The whole thing, the story of the old woman’s death, was to me as I grew older like music heard from far off. The notes had to be picked up slowly one at a time. Something had to be understood.
The June stories ordered solely on my personal tastes.
- ‘Venus, Cupid, Folly And Time’ by Peter Taylor
- ‘Blackberry Winter’ by Robert Penn Warren
- ‘Babylon Revisited’ by F. Scott Fitzgerald
- ‘Upon The Sweeping Flood’ by Joyce Carol Oates
- ‘Good Country People’ by Flannery O’Connor
- ‘My Old Man’ by Ernest Hemingway
- ‘I’m A Fool’ by Sherwood Anderson
- ‘Sonny’s Blues’ by James Baldwin
- ‘Only The Dead Know Brooklyn’ by Thomas Wolfe
- ‘Double Birthday’ by Willa Cather
- ‘The View From The Balcony’ by Wallace Stegner
- ‘The Magic Barrel’ by Bernard Malamud
- ‘No Place For You, My Love’ by Eudora Welty
- ‘The Schreuderspitze’ by Mark Helprin
- ‘The Hartleys’ by John Cheever
- ‘O City Of Broken Dreams’ by John Cheever
- ‘A Day In The Open’ by Jane Bowles
- ‘The Lottery’ by Shirley Jackson
- ‘In The Zoo’ by Jean Stafford
- ‘The Lost Phoebe’ by Theodore Dreiser
- ‘Welcome To The Monkey House’ by Kurt Vonnegut Jr.
- ‘How Beautiful With Shoes’ by Wilbur Daniel Steele
- ‘The Little Wife’ by William March
- ‘A Distant Episode’ by Paul Bowles
- ‘The Faithful Wife’ by Morley Callaghan
- ‘The Golden Honeymoon’ by Ring Lardner
- ‘Resurrection Of A Life’ by William Saroyan
- ‘The State Of Grace’ by Harold Brodkey
- ‘A Telephone Call’ by Dorothy Parker
- ‘The Survivors’ by Elsie Singmaster
I’m A Fool by Sherwood Anderson, 1922
The magic trick:
Using a first-person voice to catch the narrator in contradictions that expose just how big a fool he really is
This is a brilliant little story. Anderson’s narrator thinks he’s telling a story about how he once lost the chance at the girl of his dreams. He blames himself for getting drunk and lying to the girl about his background. As the title indicates, he considers himself a fool. Amazing thing is Anderson exposes him as a fool but for an entirely different set of reasons.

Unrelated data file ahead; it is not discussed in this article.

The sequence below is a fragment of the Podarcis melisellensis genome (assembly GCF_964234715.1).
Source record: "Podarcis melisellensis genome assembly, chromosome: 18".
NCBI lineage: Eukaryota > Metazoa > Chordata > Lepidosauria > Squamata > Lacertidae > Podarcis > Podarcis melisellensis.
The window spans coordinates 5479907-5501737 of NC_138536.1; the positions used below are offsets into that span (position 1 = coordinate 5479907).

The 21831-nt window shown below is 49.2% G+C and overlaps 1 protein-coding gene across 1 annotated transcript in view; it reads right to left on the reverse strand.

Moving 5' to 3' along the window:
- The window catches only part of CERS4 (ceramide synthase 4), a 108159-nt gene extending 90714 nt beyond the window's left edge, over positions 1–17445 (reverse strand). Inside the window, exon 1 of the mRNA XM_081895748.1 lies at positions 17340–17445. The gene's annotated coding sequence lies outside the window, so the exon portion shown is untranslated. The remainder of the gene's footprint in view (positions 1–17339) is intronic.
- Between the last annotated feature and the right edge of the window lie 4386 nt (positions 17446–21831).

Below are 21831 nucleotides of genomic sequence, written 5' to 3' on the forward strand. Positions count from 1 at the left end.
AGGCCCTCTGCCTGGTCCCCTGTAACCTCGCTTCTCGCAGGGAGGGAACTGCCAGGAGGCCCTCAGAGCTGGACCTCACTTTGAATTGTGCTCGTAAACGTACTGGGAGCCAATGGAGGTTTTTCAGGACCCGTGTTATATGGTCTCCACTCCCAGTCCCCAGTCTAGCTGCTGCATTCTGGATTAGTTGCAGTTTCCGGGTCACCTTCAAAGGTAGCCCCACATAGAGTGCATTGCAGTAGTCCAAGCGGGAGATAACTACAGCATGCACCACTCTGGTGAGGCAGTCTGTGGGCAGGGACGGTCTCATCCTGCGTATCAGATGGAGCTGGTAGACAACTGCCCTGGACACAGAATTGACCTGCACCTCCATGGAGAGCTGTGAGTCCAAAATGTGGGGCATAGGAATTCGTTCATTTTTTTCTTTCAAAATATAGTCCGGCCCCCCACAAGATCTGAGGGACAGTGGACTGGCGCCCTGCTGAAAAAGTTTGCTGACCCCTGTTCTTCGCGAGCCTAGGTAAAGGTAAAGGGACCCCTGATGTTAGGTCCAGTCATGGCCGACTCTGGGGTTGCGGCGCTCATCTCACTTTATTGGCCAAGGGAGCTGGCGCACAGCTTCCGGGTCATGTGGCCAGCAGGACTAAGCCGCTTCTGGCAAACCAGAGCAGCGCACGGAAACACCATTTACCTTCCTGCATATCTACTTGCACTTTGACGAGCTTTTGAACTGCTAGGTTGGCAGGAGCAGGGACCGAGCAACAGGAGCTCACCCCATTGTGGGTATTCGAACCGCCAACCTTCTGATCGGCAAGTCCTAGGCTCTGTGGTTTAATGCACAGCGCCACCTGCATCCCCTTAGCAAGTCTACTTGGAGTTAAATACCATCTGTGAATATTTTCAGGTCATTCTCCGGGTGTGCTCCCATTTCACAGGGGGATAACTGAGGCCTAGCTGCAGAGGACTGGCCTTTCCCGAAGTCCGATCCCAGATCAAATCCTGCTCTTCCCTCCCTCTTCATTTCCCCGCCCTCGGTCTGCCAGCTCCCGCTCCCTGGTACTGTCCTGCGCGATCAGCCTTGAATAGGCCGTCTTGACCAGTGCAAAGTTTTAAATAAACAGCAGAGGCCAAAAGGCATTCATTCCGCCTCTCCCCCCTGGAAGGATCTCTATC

By telling the story in first person, Anderson allows his narrator’s insecurities and selfishness to shine. Consider that the narrator vehemently criticizes both the educated for looking down on those who work in the horse business, and anyone who “puts on airs” and pretends to be someone of a higher social status, only to wind up looking down (literally from the grandstand) on those in the horse business as he passes out fancy cigars and pretends to be a rich horse-owner from another city. He says he blames himself, but in the telling of the story, it’s clear that he still blames others for his misfortune.
In essence, the narrator is telling a story of humility and contriteness, but winds up only coming off as clueless, immature, and exceedingly egotistical. And that’s quite the trick on Anderson’s part.
I’ve always thought to myself, Put up a good front, and so I did it. I had forty dollars in my pocket and so I went into the West House, a big hotel, and walked up to the cigar stand. “Give me three twenty-five cent cigars,” I said. There was a lot of horse men and strangers and dressed-up people from other towns standing around in the lobby and in the bar, and I mingled amongst them. In the bar there was a fellow with a cane and a Windsor tie on, that it make me sick to look at him. I like a man to be a man and dress up, but not to go put on that kind of airs. So I pushed him aside, kind of rough, and had me drink of whiskey.